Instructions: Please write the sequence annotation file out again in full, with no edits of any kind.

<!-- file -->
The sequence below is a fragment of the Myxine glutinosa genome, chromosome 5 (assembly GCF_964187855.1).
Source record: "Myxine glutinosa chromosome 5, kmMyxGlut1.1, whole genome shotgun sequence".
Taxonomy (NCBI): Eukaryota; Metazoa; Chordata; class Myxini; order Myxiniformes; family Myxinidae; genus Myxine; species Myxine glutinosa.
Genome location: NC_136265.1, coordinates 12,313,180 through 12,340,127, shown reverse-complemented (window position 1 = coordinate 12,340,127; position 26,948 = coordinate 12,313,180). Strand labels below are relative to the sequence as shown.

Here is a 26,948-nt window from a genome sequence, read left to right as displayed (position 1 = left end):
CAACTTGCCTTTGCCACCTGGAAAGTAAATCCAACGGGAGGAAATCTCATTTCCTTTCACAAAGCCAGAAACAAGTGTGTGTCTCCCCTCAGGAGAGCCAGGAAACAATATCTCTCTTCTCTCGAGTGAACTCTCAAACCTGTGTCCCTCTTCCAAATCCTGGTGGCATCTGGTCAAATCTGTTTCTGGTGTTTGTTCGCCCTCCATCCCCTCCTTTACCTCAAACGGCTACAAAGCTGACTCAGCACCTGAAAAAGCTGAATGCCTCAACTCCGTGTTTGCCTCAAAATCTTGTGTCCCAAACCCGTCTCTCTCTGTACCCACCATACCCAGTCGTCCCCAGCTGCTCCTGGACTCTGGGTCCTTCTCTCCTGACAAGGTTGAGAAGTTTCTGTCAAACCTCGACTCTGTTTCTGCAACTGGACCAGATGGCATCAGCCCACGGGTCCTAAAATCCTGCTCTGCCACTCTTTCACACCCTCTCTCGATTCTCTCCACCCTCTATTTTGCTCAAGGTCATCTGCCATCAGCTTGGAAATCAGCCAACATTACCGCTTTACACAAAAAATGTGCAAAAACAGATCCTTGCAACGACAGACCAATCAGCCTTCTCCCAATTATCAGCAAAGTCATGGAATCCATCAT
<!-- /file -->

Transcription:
The sequence below is a fragment of the Myxine glutinosa genome, chromosome 5 (assembly GCF_964187855.1).
Source record: "Myxine glutinosa chromosome 5, kmMyxGlut1.1, whole genome shotgun sequence".
Taxonomy (NCBI): Eukaryota; Metazoa; Chordata; class Myxini; order Myxiniformes; family Myxinidae; genus Myxine; species Myxine glutinosa.
Genome location: NC_136265.1, coordinates 12,313,180 through 12,340,127, shown reverse-complemented (window position 1 = coordinate 12,340,127; position 26,948 = coordinate 12,313,180). Strand labels below are relative to the sequence as shown.

Here is a 26,948-nt window from a genome sequence, read left to right as displayed (position 1 = left end):
CAACTTGCCTTTGCCACCTGGAAAGTAAATCCAACGGGAGGAAATCTCATTTCCTTTCACAAAGCCAGAAACAAGTGTGTGTCTCCCCTCAGGAGAGCCAGGAAACAATATCTCTCTTCTCTCGAGTGAACTCTCAAACCTGTGTCCCTCTTCCAAATCCTGGTGGCATCTGGTCAAATCTGTTTCTGGTGTTTGTTCGCCCTCCATCCCCTCCTTTACCTCAAACGGCTACAAAGCTGACTCAGCACCTGAAAAAGCTGAATGCCTCAACTCCGTGTTTGCCTCAAAATCTTGTGTCCCAAACCCGTCTCTCTCTGTACCCACCATACCCAGTCGTCCCCAGCTGCTCCTGGACTCTGGGTCCTTCTCTCCTGACAAGGTTGAGAAGTTTCTGTCAAACCTCGACTCTGTTTCTGCAACTGGACCAGATGGCATCAGCCCACGGGTCCTAAAATCCTGCTCTGCCACTCTTTCACACCCTCTCTCGATTCTCTCCACCCTCTATTTTGCTCAAGGTCATCTGCCATCAGCTTGGAAATCAGCCAACATTACCGCTTTACACAAAAAATGTGCAAAAACAGATCCTTGCAACGACAGACCAATCAGCCTTCTCCCAATTATCAGCAAAGTCATGGAATCCATCAT